WASHINGTON, DC — A group of Democratic senators and congressmen want Attorney General Eric Holder to answer questions about a Reuters report earlier this month revealing that the National Security Agency (NSA) supplied the DEA with intelligence information aimed not at fighting foreign terrorism, but at making drug cases in the US. Five Democratic senators and three […]
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WASHINGTON, DC — A bill introduced Thursday by Congressman Jared Huffman (D-CA) and bipartisan cosponsors from California and Colorado would create new penalties for marijuana growers who grow on federal lands or who trespass on other people’s property to grow and who cause environmental damages.
“Trespass grows” are a tempting alternative for growers who seek to avoid having their own properties seized under federal drug asset forfeiture laws.
Growing marijuana on federal lands — or anywhere else, for that matter — is already against federal law, but the cutely-acronymed Protecting Lands Against Narcotics Trafficking (PLANT) Act would instruct the US Sentencing Commission to establish new penalties for “trespass grows.”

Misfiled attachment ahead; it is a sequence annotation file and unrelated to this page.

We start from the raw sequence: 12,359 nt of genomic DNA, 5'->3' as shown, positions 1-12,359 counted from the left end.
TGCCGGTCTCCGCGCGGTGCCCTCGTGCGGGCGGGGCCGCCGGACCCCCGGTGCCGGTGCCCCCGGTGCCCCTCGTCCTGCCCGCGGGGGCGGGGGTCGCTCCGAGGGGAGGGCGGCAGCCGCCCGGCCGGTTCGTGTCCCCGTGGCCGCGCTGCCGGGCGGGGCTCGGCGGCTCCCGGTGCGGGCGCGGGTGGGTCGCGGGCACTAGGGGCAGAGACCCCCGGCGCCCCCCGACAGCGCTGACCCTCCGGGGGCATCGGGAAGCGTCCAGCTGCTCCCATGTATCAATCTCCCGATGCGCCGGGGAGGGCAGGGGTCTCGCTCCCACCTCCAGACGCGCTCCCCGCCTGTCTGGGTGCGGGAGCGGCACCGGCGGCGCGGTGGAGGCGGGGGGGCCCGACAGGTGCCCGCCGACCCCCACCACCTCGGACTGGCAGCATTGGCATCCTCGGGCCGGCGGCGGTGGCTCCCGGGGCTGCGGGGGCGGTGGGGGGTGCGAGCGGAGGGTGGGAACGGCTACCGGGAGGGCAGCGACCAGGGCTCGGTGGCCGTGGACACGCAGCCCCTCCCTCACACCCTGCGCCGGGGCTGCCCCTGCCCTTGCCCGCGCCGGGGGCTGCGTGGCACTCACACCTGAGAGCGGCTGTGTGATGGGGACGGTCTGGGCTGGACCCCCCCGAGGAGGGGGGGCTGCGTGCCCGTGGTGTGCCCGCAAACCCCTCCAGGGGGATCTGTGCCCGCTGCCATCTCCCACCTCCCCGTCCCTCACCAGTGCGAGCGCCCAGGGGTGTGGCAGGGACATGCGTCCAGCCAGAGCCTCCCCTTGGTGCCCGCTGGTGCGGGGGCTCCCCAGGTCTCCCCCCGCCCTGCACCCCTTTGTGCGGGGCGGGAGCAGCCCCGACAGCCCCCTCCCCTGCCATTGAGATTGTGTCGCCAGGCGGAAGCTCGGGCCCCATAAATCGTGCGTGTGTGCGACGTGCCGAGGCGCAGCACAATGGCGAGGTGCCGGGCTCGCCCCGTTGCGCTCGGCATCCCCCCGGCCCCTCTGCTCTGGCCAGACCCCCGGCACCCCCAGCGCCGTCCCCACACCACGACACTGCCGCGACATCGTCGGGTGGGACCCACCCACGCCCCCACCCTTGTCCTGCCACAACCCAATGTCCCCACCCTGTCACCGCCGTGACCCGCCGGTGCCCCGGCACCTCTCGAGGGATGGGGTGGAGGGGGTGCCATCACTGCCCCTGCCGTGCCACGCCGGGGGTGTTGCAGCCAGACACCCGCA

The bill identified three environmental concerns: the illegal use of pesticides, rodenticides, or high-grade fertilizers; the “substantial” pilfering of water from local aquifers, and “significant” removal of timber or other vegetation.
Pressed by law enforcement, marijuana growers have increasingly moved onto federal parks and forests, as well as private properties. Last year, in the national forests alone, eradicators cut down nearly a million plants.
Officials and landowners accuse growers of leveling hilltops, starting landslides on erosion-prone hillsides, diverting and damming creeks and streams, and using large amounts of pesticides to protect their crops.
“Throughout my district an. . . . . READ MORE
WASHINGTON, DC — Ten members of the House Judiciary Committee have agreed to form an Over-Criminalization Task Force to review the expansion of the federal criminal code and make recommendations for paring it down. There are roughly 4,500 federal crimes on the law books, with new ones being added at a rate of about 50 a year.
This proposed review of federal criminal laws is the first since the 1980s, when the number of federal crimes on the books was about half what it is now. The task force will conduct hearings and investigate issues around over-criminalization and will have the opportunity to issue reports to the Justice Committee on its findings and policy recommendations.
Task force members include Reps. Spencer Bachus (R-AL), Karen Bass (D-CA), Steve Cohen (D-TN), Louie Gohmert (R-TX), George Holding (R-NC), Hakeem Jeffries (D-NY), Raul Labrador (R-ID), Jerold Nadler (D-NY), Bobby Scott (D-VA), and James Sensenbrenner (R-WI). The group contains both prominent drug law reformers, such as Cohen and Scott, and prominent drug warriors, such as Gohmert and Sensenb. . . . . READ MORE